A lot depends upon what you are doing and the quality of the jpeg processor in your camera. In the past those processors were somewhat crude and gave results which were not really acceptable, especially if you submitted work to picture agencies so it had to be RAW converted to jpeg or sometimes tiff to get that high quality. However as with all things electronic, things change very fast.
For me the writing was on the wall when I bought a Leica DL2 some 15 years ago, Leica recommended using jpeg at 100 ISO unless large prints were required and the results were very good though I did use RAW in both the Leica and Nikon D200's most of the time as in those days I did not know what the image could end up being used for by the client. Above 100 ISO the Leica was virtually useless due to noise from the small sensor, a common problem.
How things have changed, I can only speak for the Fuji's I now use but the jpeg results from both the X100 (APS sensor) and the X20 (2/3 sensor) are excellent and are more than adequate for what I now use images for, that is slide shows and Blurb books. If I think there may be a commercial image in the offing or I know the image could be a difficult one to process I use the RAW plus jpeg option. Vast improvements have been made with less expensive cameras, Margaret has a small Panasonic which, in all but the most difficult lighting gives excellent results. In a Blurb book it's difficult to see which images taken in normal conditions were made with the £150 Panasonic or the £1000 Fuji.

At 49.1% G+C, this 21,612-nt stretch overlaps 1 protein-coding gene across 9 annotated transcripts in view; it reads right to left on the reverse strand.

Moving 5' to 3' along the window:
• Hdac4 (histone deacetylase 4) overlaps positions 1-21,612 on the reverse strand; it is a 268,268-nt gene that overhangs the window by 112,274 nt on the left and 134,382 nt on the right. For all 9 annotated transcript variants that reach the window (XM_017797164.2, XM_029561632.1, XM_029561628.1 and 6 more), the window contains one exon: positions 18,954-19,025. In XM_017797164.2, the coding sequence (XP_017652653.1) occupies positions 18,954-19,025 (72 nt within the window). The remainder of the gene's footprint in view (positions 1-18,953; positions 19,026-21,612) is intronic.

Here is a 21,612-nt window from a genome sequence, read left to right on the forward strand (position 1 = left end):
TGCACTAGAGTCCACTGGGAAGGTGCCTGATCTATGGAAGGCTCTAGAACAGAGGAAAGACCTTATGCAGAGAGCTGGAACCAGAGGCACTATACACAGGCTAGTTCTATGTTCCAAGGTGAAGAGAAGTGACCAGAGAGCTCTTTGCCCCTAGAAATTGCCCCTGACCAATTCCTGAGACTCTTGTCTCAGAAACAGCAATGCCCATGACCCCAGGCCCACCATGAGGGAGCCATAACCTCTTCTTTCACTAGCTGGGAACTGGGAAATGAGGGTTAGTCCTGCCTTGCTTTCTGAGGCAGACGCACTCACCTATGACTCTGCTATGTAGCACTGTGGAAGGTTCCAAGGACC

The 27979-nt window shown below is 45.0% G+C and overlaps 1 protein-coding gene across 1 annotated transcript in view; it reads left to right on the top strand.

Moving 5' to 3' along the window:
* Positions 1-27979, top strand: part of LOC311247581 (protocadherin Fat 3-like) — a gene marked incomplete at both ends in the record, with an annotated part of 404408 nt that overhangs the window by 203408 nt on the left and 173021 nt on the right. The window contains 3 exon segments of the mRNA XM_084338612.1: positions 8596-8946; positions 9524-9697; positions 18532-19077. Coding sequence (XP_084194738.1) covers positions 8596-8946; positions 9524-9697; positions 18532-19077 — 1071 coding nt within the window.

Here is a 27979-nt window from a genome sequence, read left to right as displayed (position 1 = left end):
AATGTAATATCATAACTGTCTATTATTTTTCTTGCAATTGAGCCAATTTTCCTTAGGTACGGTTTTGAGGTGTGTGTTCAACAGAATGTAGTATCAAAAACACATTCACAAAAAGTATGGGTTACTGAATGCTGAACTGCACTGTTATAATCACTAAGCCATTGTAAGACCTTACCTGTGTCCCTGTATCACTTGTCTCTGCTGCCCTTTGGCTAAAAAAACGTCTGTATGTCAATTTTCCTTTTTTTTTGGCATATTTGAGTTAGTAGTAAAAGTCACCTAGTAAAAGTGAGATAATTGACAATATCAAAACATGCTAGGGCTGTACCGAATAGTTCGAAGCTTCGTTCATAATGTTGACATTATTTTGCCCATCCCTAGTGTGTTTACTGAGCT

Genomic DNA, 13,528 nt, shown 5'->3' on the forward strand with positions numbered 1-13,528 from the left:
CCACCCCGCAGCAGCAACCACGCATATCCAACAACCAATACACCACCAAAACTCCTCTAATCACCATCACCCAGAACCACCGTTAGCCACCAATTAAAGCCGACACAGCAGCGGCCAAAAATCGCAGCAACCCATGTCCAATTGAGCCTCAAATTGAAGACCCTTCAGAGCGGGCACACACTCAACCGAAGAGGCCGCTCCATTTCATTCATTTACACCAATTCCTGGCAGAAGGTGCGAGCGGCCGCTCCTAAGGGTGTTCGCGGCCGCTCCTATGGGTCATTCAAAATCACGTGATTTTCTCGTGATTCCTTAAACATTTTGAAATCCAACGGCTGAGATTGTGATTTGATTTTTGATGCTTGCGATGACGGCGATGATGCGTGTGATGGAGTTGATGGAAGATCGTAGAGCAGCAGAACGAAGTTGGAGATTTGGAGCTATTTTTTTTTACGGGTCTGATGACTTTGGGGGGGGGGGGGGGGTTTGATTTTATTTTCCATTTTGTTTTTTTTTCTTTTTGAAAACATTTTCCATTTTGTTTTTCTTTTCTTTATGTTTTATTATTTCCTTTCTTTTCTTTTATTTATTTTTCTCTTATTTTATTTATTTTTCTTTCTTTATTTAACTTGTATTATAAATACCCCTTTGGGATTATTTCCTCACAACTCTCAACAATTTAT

With jpegs it's even more important that your exposure has to be as accurate as possible. Also if you are one of those who has to manipulate an image to with in an inch of it's life stick with RAW as jpeg is a lossy format so each time you modify and close the file you lose a little data.
The choice is, of course, yours but whatever you do make sure you enjoy your photography.